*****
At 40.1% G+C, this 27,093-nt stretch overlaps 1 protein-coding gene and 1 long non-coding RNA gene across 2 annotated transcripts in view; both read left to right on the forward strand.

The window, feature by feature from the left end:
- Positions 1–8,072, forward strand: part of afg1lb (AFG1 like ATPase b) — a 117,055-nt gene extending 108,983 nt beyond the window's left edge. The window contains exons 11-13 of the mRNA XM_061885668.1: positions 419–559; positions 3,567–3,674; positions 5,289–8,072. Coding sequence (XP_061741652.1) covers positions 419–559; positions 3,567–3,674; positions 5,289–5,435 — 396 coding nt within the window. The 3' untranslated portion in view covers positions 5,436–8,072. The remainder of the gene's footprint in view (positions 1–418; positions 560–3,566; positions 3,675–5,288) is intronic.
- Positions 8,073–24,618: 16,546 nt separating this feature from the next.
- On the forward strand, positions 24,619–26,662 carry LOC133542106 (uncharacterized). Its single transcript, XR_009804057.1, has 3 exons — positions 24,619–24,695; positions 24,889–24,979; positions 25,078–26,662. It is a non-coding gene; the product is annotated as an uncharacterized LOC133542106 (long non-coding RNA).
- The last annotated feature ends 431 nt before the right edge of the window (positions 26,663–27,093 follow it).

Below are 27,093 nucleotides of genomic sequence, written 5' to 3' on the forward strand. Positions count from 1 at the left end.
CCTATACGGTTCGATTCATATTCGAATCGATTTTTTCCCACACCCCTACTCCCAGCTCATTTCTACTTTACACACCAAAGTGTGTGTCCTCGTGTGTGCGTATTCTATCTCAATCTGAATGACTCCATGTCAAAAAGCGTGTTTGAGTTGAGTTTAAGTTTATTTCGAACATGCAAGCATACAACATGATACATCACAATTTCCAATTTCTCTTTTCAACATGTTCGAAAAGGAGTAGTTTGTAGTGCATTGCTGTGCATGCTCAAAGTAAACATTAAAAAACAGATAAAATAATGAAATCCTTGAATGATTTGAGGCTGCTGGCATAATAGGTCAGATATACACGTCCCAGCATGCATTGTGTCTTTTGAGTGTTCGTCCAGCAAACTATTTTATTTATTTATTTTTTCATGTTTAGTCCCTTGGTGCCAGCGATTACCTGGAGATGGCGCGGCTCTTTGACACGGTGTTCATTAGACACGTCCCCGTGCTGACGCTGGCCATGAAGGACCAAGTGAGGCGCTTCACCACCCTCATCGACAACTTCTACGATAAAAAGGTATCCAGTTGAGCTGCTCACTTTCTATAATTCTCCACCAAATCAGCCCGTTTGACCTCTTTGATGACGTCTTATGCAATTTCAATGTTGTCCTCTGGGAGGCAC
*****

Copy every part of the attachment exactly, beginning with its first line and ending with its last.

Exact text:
At 40.1% G+C, this 27,093-nt stretch overlaps 1 protein-coding gene and 1 long non-coding RNA gene across 2 annotated transcripts in view; both read left to right on the forward strand.

The window, feature by feature from the left end:
- Positions 1–8,072, forward strand: part of afg1lb (AFG1 like ATPase b) — a 117,055-nt gene extending 108,983 nt beyond the window's left edge. The window contains exons 11-13 of the mRNA XM_061885668.1: positions 419–559; positions 3,567–3,674; positions 5,289–8,072. Coding sequence (XP_061741652.1) covers positions 419–559; positions 3,567–3,674; positions 5,289–5,435 — 396 coding nt within the window. The 3' untranslated portion in view covers positions 5,436–8,072. The remainder of the gene's footprint in view (positions 1–418; positions 560–3,566; positions 3,675–5,288) is intronic.
- Positions 8,073–24,618: 16,546 nt separating this feature from the next.
- On the forward strand, positions 24,619–26,662 carry LOC133542106 (uncharacterized). Its single transcript, XR_009804057.1, has 3 exons — positions 24,619–24,695; positions 24,889–24,979; positions 25,078–26,662. It is a non-coding gene; the product is annotated as an uncharacterized LOC133542106 (long non-coding RNA).
- The last annotated feature ends 431 nt before the right edge of the window (positions 26,663–27,093 follow it).

Below are 27,093 nucleotides of genomic sequence, written 5' to 3' on the forward strand. Positions count from 1 at the left end.
CCTATACGGTTCGATTCATATTCGAATCGATTTTTTCCCACACCCCTACTCCCAGCTCATTTCTACTTTACACACCAAAGTGTGTGTCCTCGTGTGTGCGTATTCTATCTCAATCTGAATGACTCCATGTCAAAAAGCGTGTTTGAGTTGAGTTTAAGTTTATTTCGAACATGCAAGCATACAACATGATACATCACAATTTCCAATTTCTCTTTTCAACATGTTCGAAAAGGAGTAGTTTGTAGTGCATTGCTGTGCATGCTCAAAGTAAACATTAAAAAACAGATAAAATAATGAAATCCTTGAATGATTTGAGGCTGCTGGCATAATAGGTCAGATATACACGTCCCAGCATGCATTGTGTCTTTTGAGTGTTCGTCCAGCAAACTATTTTATTTATTTATTTTTTCATGTTTAGTCCCTTGGTGCCAGCGATTACCTGGAGATGGCGCGGCTCTTTGACACGGTGTTCATTAGACACGTCCCCGTGCTGACGCTGGCCATGAAGGACCAAGTGAGGCGCTTCACCACCCTCATCGACAACTTCTACGATAAAAAGGTATCCAGTTGAGCTGCTCACTTTCTATAATTCTCCACCAAATCAGCCCGTTTGACCTCTTTGATGACGTCTTATGCAATTTCAATGTTGTCCTCTGGGAGGCAC